In chapter 2 of Maus II, Auschwitz (Time Flies), flies make an abundant appearance. Flies commonly appear to represent death as they often surround dead bodies and flies are also seen buzzing around Art at the beginning of Maus II. This is representing the memories of the dead that haunt him while making his book. In May 1968 my mother killed herself. (She left no note)(Spiegelman, 41). He is always thinking about these real events while writing Maus and this is why Art also drew flies near him, representing how he is haunted by the ghost of his past with the death of his mother. The fact of the matter is that Art was so perplexed by his mother’s death that he could not represent her as the fictional character he displayed everyone else with. And he also couldn’t do this because of his direct relationship with his mother, he understood why his mother killed herself and blamed himself for it as well. In “”Prisoner on the Hell Planet”” Artie said that I Felt Nauseous The Guilt Was Overwhelming!(Spiegelman, 102). He was referring to the guilt he had of his mother killing herself, he believed that because of his last conversation with his mother and some other reasons were the reasons she committed suicide. Because this was such a traumatic event in Art’s life it caused him to switch from depicting characters as mice to depicting them as people and he even included a reproduction. Since this was such a major event in his life he started to shift to the world of complete reality. This is because he was actually able to picture, remember and connect with these events in his head. He remembered exactly how he felt, which caused him to make this part of the comic as realistic as possible.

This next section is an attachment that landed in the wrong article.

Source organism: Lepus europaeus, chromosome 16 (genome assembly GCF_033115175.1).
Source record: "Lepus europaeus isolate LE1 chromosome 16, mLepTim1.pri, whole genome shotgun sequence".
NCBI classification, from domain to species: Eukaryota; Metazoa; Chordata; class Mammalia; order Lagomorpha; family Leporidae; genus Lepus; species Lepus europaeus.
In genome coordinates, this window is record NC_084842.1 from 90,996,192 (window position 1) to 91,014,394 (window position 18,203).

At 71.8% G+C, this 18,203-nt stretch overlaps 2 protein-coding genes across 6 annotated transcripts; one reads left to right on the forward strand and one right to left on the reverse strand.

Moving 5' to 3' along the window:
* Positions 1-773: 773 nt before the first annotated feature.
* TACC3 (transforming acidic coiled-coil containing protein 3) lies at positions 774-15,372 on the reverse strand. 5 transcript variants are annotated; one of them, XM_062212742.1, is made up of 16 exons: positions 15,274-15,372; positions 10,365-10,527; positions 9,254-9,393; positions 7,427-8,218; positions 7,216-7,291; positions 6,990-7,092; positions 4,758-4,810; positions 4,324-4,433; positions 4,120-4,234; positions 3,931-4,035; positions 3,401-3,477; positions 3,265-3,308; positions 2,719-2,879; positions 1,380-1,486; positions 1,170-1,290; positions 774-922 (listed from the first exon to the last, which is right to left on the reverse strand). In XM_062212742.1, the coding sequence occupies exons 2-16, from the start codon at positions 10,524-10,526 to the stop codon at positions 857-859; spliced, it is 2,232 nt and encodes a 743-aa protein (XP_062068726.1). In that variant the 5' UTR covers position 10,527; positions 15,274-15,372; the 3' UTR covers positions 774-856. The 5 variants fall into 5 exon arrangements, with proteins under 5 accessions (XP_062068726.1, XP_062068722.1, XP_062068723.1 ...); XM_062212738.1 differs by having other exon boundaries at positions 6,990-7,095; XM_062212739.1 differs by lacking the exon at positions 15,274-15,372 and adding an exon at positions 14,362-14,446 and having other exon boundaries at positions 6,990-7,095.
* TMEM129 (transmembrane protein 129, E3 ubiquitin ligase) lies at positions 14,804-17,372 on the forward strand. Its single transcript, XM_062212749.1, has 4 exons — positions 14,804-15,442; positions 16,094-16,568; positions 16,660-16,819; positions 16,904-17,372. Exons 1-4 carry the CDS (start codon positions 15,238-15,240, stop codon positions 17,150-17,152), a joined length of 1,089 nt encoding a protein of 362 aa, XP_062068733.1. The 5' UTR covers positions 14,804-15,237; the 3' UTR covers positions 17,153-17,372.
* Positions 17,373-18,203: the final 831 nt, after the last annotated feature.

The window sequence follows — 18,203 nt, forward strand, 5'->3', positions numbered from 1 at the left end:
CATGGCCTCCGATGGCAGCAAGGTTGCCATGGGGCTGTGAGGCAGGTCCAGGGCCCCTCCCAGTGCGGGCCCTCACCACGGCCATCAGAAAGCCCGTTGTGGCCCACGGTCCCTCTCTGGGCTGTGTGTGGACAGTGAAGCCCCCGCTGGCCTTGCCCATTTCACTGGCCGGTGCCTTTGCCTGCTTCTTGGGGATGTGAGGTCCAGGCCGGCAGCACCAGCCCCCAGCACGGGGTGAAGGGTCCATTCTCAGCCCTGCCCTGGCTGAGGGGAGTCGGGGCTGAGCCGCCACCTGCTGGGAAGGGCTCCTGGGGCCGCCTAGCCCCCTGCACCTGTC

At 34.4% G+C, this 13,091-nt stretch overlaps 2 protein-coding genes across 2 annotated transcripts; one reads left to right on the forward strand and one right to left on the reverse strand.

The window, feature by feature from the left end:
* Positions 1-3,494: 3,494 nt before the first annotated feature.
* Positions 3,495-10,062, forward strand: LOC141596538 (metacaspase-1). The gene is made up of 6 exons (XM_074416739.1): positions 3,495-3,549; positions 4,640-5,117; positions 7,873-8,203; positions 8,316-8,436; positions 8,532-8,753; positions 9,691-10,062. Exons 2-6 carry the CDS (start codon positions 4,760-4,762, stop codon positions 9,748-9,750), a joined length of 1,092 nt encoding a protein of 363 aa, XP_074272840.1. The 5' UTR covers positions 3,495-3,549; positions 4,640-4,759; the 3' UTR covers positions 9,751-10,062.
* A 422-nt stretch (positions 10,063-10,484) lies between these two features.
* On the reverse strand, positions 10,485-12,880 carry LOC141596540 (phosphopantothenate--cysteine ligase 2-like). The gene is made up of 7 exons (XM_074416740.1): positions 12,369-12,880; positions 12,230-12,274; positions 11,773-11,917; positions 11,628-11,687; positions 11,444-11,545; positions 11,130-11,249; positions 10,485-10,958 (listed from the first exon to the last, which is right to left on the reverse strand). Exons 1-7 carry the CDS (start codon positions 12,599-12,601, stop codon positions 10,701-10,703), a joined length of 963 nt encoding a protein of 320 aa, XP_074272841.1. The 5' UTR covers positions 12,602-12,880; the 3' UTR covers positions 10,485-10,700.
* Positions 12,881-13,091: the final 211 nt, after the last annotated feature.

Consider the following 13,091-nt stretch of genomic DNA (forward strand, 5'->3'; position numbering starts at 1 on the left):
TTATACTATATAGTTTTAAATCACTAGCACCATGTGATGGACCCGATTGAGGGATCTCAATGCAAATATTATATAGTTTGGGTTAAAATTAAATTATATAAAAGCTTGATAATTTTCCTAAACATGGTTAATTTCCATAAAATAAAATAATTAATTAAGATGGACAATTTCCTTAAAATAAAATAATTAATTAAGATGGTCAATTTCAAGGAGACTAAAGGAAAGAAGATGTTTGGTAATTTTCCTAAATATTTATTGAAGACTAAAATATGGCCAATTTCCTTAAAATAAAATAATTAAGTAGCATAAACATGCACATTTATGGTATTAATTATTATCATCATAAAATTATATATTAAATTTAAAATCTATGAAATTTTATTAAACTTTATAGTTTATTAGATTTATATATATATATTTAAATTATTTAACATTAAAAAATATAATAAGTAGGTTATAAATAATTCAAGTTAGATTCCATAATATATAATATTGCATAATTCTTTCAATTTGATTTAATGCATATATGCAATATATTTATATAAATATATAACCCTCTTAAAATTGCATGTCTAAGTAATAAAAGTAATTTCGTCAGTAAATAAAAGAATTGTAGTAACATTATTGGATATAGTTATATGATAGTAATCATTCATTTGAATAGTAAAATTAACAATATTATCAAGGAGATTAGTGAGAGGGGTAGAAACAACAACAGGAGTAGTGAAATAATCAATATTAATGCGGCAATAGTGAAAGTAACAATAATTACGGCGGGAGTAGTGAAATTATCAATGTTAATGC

Throughout Maus (I and II) Spiegelman has been forced to straddle the worlds of reality and fiction. This is shown time and time again and gives us an understanding that history is never going to be documented perfectly because we can never truly understand the veracity of what has happened, but this is what makes history so diverse, complex, entertaining, and insightful. Through Vladek’s experiences written by Art, we can come to understand how insightful this form of presenting history is. We can gain a wide spectrum of perspectives through these two publications which give us enormous comprehension of what actually happened during the Holocaust and what exactly Art wanted us to understand. Going in between reality and fiction really expanded the meaning of the book as well as provide us insight upon what Spiegelman’s perspective really was.